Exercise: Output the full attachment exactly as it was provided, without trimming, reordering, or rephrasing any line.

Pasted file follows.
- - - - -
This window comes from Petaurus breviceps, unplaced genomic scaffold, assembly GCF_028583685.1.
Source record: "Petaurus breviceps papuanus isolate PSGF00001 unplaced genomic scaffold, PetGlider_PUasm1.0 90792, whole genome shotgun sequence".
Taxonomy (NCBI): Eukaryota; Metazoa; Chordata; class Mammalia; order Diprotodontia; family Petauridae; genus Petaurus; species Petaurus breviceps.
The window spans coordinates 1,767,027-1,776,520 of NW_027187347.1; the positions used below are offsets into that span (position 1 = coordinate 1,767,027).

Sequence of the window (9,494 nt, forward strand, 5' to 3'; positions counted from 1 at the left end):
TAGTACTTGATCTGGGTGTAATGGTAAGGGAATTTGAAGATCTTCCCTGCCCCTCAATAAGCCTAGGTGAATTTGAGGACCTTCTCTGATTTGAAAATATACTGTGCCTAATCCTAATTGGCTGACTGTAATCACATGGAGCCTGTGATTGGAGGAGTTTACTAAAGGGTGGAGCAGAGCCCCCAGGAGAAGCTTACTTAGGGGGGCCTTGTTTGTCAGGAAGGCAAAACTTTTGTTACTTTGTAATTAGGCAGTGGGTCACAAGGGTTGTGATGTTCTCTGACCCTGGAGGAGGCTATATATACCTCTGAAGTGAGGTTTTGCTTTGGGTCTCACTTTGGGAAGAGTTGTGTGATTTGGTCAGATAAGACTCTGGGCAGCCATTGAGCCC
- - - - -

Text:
This window comes from Petaurus breviceps, unplaced genomic scaffold, assembly GCF_028583685.1.
Source record: "Petaurus breviceps papuanus isolate PSGF00001 unplaced genomic scaffold, PetGlider_PUasm1.0 90792, whole genome shotgun sequence".
Taxonomy (NCBI): Eukaryota; Metazoa; Chordata; class Mammalia; order Diprotodontia; family Petauridae; genus Petaurus; species Petaurus breviceps.
The window spans coordinates 1,767,027-1,776,520 of NW_027187347.1; the positions used below are offsets into that span (position 1 = coordinate 1,767,027).

Sequence of the window (9,494 nt, forward strand, 5' to 3'; positions counted from 1 at the left end):
TAGTACTTGATCTGGGTGTAATGGTAAGGGAATTTGAAGATCTTCCCTGCCCCTCAATAAGCCTAGGTGAATTTGAGGACCTTCTCTGATTTGAAAATATACTGTGCCTAATCCTAATTGGCTGACTGTAATCACATGGAGCCTGTGATTGGAGGAGTTTACTAAAGGGTGGAGCAGAGCCCCCAGGAGAAGCTTACTTAGGGGGGCCTTGTTTGTCAGGAAGGCAAAACTTTTGTTACTTTGTAATTAGGCAGTGGGTCACAAGGGTTGTGATGTTCTCTGACCCTGGAGGAGGCTATATATACCTCTGAAGTGAGGTTTTGCTTTGGGTCTCACTTTGGGAAGAGTTGTGTGATTTGGTCAGATAAGACTCTGGGCAGCCATTGAGCCC